How to Draw a Copper Kettle in Pastel
Copper has been a fascinating metal for many, many centuries. It has been used for many utensil in nearly every country in the world. It is made in different hardness's and colours as well. If left unpolished, it tarnishes and oxidizes to a green colour.
In this lesson you will learn:
1. How to add the shine to the black handle
2. How to paint the different copper colours
3. How to add the reflections
4. How to paint the red bricks.
This was a great lesson. Easy to follow, despite my using a different medium.
mea hamo pena
In this lesson we will learn how to paint copper in pastel by painting a copper kettle.
Paint the handle
With a black pencil begin painting te handle of the copper kettle. Fill in the the handle of the copper kettle being careful not to obliterate the thin light lines at the indents.
With a light Blue or Blue/Gray pencil, shade in the lighter tonal values. Add the reflections and finish off the shape of the handle with clean edging.
Paint the handle bracket
Colour the left handle bracket with Yellow and then add the shading in with Purple pencil. With a Purple/Brown add a darker shading.
With a small rubber shaper blend the colours together then add the edging with a Black pencil. To smooth the surface, softly blend the bracket with a cotton bud, adding touches of Red, Yellow or White as required.
Start the other bracket and shade in some dark Violet. The bracket is nearer so will be lighter than the other one because the main light is coming from a window on the right.
Use the same basic colour as the left hand bracket. Don't forget to indicate the small nuts that hold it together.
Paint the lid
Paint the black knob on the lid and use a light Blue for the reflection of the sky in it. Add a smaller highlight with some White. Outline the lid lightly to make it stand out against the background.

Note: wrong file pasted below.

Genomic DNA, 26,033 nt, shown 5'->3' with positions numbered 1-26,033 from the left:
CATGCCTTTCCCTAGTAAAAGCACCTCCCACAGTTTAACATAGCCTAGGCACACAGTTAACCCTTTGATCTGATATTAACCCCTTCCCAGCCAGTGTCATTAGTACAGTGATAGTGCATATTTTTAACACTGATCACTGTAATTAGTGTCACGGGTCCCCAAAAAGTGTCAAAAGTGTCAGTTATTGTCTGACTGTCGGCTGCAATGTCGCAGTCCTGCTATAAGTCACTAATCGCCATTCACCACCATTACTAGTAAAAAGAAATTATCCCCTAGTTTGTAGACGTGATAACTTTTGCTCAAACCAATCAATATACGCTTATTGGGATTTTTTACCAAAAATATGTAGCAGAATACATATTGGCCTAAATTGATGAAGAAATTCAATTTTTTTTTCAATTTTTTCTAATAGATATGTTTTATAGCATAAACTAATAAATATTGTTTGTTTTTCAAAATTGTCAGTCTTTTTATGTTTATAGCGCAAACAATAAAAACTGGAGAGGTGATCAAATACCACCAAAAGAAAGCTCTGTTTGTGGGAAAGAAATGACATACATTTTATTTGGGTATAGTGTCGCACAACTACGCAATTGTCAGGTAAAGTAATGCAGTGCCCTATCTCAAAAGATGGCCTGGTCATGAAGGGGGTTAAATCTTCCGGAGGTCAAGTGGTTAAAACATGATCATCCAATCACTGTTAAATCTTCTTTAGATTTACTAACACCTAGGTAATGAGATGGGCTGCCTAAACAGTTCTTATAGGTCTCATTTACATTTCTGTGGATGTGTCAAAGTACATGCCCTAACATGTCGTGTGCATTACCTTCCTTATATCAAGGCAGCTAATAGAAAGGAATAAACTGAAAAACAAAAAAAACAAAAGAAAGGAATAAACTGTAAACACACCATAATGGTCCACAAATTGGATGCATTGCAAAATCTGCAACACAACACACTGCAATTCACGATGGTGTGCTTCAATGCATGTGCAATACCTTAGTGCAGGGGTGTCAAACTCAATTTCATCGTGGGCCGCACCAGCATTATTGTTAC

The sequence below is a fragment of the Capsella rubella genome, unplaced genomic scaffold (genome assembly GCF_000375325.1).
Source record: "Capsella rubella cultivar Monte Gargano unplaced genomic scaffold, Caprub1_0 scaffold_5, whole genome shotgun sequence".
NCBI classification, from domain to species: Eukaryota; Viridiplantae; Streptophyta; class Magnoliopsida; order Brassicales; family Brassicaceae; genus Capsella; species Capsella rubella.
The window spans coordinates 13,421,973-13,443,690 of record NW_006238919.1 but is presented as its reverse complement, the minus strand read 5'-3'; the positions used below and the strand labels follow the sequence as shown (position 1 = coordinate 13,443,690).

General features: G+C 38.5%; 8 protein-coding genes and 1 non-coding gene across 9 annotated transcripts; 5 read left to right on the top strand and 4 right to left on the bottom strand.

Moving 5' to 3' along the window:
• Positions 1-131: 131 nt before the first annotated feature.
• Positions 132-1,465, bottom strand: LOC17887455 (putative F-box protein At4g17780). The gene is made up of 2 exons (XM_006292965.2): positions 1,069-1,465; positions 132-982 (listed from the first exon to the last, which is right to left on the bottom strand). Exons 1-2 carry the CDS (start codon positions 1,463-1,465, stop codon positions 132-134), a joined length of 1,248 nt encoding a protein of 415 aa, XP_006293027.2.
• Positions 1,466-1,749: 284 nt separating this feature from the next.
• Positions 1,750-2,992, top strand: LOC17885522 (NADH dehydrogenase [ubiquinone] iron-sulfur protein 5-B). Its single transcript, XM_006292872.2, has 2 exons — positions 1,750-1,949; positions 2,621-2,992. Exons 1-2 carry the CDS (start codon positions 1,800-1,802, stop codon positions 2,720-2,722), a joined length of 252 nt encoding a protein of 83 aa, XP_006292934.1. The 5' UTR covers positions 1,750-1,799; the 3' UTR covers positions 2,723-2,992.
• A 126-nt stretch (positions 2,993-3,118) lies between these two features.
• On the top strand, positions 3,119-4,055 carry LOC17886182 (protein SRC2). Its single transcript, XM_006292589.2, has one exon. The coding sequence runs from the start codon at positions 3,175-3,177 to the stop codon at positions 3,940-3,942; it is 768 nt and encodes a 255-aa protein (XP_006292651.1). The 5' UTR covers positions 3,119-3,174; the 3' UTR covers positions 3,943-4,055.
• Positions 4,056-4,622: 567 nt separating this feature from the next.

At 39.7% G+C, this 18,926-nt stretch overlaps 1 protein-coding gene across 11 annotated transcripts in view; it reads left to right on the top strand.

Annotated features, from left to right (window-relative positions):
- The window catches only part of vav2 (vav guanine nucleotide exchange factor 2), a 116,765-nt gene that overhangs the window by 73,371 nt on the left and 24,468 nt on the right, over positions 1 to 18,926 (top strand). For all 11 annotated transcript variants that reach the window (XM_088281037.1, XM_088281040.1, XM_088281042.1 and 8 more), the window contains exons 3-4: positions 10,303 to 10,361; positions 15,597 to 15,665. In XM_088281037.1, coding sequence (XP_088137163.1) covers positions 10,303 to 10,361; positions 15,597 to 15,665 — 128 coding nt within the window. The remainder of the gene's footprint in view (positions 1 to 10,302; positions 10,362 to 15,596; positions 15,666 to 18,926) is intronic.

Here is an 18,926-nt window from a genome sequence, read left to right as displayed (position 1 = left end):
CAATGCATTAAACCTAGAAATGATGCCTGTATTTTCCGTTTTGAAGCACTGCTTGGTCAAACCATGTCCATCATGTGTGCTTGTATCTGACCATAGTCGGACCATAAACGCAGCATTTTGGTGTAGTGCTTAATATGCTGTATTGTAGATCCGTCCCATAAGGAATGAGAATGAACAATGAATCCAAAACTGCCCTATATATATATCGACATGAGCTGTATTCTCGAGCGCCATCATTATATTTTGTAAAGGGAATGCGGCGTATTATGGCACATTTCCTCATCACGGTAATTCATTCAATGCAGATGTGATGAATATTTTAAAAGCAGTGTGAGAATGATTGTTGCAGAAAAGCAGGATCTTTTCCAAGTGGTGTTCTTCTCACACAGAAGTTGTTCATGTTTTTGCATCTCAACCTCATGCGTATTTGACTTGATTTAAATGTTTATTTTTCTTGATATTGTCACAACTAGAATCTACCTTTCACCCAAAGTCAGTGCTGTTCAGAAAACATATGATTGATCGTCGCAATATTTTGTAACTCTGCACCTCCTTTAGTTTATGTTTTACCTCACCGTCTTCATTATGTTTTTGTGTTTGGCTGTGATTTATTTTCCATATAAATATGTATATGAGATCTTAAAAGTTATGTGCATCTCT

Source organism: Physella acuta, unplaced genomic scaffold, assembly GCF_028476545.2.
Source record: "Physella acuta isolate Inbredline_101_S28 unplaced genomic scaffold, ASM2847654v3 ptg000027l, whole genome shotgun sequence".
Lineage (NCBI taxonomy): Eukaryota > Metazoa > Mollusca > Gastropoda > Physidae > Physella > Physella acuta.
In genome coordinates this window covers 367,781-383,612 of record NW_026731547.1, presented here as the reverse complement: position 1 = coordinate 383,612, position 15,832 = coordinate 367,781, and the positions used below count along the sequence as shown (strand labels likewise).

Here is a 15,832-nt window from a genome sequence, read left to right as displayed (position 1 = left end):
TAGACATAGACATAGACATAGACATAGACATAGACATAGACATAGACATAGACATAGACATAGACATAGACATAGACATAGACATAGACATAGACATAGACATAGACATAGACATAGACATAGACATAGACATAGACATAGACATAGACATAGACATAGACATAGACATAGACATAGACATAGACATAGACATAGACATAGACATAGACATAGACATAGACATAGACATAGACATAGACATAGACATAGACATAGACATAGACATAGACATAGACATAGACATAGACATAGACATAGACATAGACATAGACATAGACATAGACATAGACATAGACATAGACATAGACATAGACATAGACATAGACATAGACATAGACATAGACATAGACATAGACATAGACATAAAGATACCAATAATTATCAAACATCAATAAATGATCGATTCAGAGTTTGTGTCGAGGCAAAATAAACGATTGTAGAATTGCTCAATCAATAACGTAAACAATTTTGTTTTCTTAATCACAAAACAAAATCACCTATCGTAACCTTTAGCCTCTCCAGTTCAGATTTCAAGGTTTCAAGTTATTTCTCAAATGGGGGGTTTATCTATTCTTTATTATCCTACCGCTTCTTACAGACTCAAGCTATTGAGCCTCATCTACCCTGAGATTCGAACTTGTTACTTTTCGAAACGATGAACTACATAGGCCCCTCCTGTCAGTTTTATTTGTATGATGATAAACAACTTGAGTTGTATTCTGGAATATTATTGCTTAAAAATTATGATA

Block the lid in with an underlying colour of Burnt Sienna, then add the shading with a Purple pencil and the lighter areas with Yellow. Gradually build up the correct tonal ranges, adding the brightest reflections with a White pencil at the end.
With a Mauve, and then with a dark Purple, add the bracket's shadow on the lid.
Paint the upper body
With Yellow and a dark Mauve, block in the dark tones first. This visually establishes the shape of the body. Add some Orange in between and with a cotton wool bud, blend them smoothly together. With the White pencil add in the highlights.
Paint the lower body
We can now begin to paint the lower half of the kettle.
Lay the Yellow and Mauve base colour down and smooth out with the fingers. Darken up the shadow side with more Mauve and some Black. Smooth out and blend some Yellow into it to bring out the copper colour. Continue to work on the shadow side. We are using the layering technique here. Now use a Burnt Sienna pencil to add in the dark Orange tone of the copper.
Add the reflections
With a light Pink and a light Blue pencil add in the reflections. With White, emphasize the “Hot spots” on the right. Strengthen up some shadows on the ridges.
Paint the spout
Using the previous colour begin painting in the spout. Slowly strengthen up the colours as you proceed. Smooth off with a cotton wool bud because the areas are too small for the fingers.
Use White and paint in the reflections and highlights. Now we can again use the Green pencil for the Oxidized areas and the light Blue for the sky reflections.
Darken up the hole at the tip of the spout and add the edge highlight.
Paint the bricks
With the Burnt Sienna pencil block in the top surfaces of the bricks and darken up lightly with a Mauve pencil.
Add the shadow from the teapot. Add some shadow between the bricks. Paint the vertical sides with some Orange and complete the shadows between the bricks.
With a dark Mauve add the imperfections on the surface of the bricks.
With the White pencil add the lighter markings on the bricks to complete the painting:
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